Thursday, December 6, 2007

International Tree Climbing Championship

Who doesn't like trees? Lots of children would love to win a prize for tree climbing, but some people actually do. The International Tree Climbing Championship (ITCC) is put on by the International Society of Arboriculture (ISA). This championship is one that is put on for a very practical purpose, because it is an event for tree care professionals around the world, and over 1,000 contestants participate at over 50 local competitions worldwide. The next championship will be in St. Louis, Missouri on July 26-27, 2008.

The International Tree Climbing Championship was initially started to preserve the classic skills that would prepare a climber equipped with nothing more than a rope to have the ability to save a life in an aerial rescue. The event's purpose has expanded to promote safe working practices, demonstrate innovations in equipment and techniques, and provide industry recognition, as well as to provide entertainment and education.

Practical Results
The ISA says the International Tree Climbing Championship has reinvented the tree climbing equipment and care industries by bringing the end users and the manufacturers toghether which has resulted in new inventions and products specifically designed for tree care. The event's strong focus on safety (most of the official rules focus on safety) has strengthened the safety standards of the industry in nearly every participating country.

How it Works
The championship has several events, each with a men's and a women's category, where participants are scored by judges. Contestents can earn points, bonus points, and penalty points. The scores from all events are added together and the top 5 men and the top 5 women go to the Master's Challenge. Essentially, the person with the highest combined score wins and becomes the Men's Champion or the Women's Champion.

Work Climb Event
The Work Climb tests the contestant’s ability to move about the tree using a tree-climbing rope and saddle. The contestant starts from a staging area in the tree and is required to visit five work stations throughout the tree, performing a specified task at each station. Work station events include: The Handsaw Station, The Limb Toss Station, The Pole Pruner Station, The Limb Walk Station, and The Landing Station.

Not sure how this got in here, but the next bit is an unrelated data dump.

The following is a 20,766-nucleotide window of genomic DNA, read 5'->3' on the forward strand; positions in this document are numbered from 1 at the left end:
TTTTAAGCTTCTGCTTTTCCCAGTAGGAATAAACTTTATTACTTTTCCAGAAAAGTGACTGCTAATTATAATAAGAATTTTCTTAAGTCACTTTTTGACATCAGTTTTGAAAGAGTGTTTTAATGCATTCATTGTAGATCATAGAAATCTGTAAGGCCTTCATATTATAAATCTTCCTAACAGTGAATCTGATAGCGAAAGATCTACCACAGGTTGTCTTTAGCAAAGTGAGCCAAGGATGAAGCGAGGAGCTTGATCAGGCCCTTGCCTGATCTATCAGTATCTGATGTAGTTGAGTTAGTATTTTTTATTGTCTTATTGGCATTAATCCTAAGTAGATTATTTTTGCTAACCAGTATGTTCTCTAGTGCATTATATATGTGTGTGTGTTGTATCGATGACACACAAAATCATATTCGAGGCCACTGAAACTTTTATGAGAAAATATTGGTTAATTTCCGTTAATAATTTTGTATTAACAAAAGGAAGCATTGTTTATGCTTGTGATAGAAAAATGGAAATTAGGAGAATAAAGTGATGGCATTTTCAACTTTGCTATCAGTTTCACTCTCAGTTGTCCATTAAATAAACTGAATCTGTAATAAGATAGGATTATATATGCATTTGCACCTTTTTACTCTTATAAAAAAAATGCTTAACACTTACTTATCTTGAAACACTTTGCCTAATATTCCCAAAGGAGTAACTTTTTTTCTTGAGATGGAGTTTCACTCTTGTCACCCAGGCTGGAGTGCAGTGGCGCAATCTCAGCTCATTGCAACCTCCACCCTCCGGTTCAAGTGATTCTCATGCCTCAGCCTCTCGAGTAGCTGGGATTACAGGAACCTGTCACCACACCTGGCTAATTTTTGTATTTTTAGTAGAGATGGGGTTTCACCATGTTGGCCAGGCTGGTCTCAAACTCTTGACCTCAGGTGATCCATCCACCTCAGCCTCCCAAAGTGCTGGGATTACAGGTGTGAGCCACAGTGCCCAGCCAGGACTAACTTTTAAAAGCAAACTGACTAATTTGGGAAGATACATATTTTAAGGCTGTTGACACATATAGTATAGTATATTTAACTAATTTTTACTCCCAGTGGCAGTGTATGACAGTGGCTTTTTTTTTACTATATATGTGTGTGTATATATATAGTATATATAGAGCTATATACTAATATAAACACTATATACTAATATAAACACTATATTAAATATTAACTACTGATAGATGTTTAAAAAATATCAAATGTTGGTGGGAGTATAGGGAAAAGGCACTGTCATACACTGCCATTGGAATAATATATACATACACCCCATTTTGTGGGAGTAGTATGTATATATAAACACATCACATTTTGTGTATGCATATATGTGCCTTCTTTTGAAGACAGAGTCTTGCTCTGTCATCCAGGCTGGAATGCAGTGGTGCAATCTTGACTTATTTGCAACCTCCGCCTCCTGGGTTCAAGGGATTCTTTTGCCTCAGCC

Aerial Rescue Event
The Aerial Rescue event is a timed event that tests the contestant’s ability to climb to and safely lower a climber who is unable to descend without assistance. Prior to the event start, a judge tells the contenstant the 'situation.' The contestant must go up the tree and lower safely, efficiently, and carefully, an injured climber (a dummy) to the ground without excasterbating the situation, where an EMT with no climbing knowledge would perform an assessment if it were real life and not a competition. The dummy is between 20 and 25 feet above the ground.

Throwline Event
The Throwline is a timed event that tests the contestant’s ability to accurately place a throwline and climbing line in a tree at heights between approximately 40 and 60 feet (12 and 18 meters). The contestant attempts to toss a throwline through two of six targets (with unlimeted throws), which can be in single or multiple trees.

Belayed Speed Climb Event
The Speed Climb tests the contestant’s ability to climb a predetermined route from the ground to about 60 feet (18 meters) up a tree with a belayed climbing line attached for safety. The event is timed, and the contestant who reaches and rings the bell at the top of the course in the least amount of time wins.

Secured Footlock
The Secured Footlock measures the contestant’s ability to perform a vertical ascent into a tree using a Prusik hitch or other approved friction hitch for fall protection and the footlock rope-climbing method on a doubled climbing line. The heights are 15 meters (49 feet, 2.5 inches) for the men’s event and 12 meters (39 feet, 4.5 inches) for the women’s event. Mechanical ascenders may not be used. The event is timed, with a maximum time limit of 60 seconds, and the contestant with the fastest time wins.

Masters' Challenge
TheMasters’ Challenge is designed to judge the contestant’s overall productivity and skill with a rope and saddle in the tree. Contestants are judged and scored on their knowledge and their ability to demonstrate mastery of different climbing techniques, use of equipment, poise in the tree, and safe working practices. The contestant must perform a pre-climb inspection of the tree, install any necessary climbing and/or belay equipment, and then enter the tree. The contestant proceeds to three or four work stations in the tree. In some situations, a fourth station may be added to increase the difficulty of the climb and provide additional opportunity for the judges to assess the climber’s abilities. One of the stations is equipped with a plumb bob suspended from the limb. If the contestant puts too much weight on the limb, causing the plumb to drop and activate a buzzer, no points are earned for completing the task. A maximum time to complete the event is specified in advance. The climb is timed to assess overall productivity, but the Masters’ Challenge is not a speed event.

When I was on the Work Crew for the Hill Cumorah Pageant in 2000, the work crew leader was a tree surgeon from Conneticut. He knew all sorts of knots and knew how to work lots of different types of machinery. I thought it was interesting that someone could become a tree surgeon, but I'm glad they are around to work on our trees.

International Tree Climbing Championship

No comments: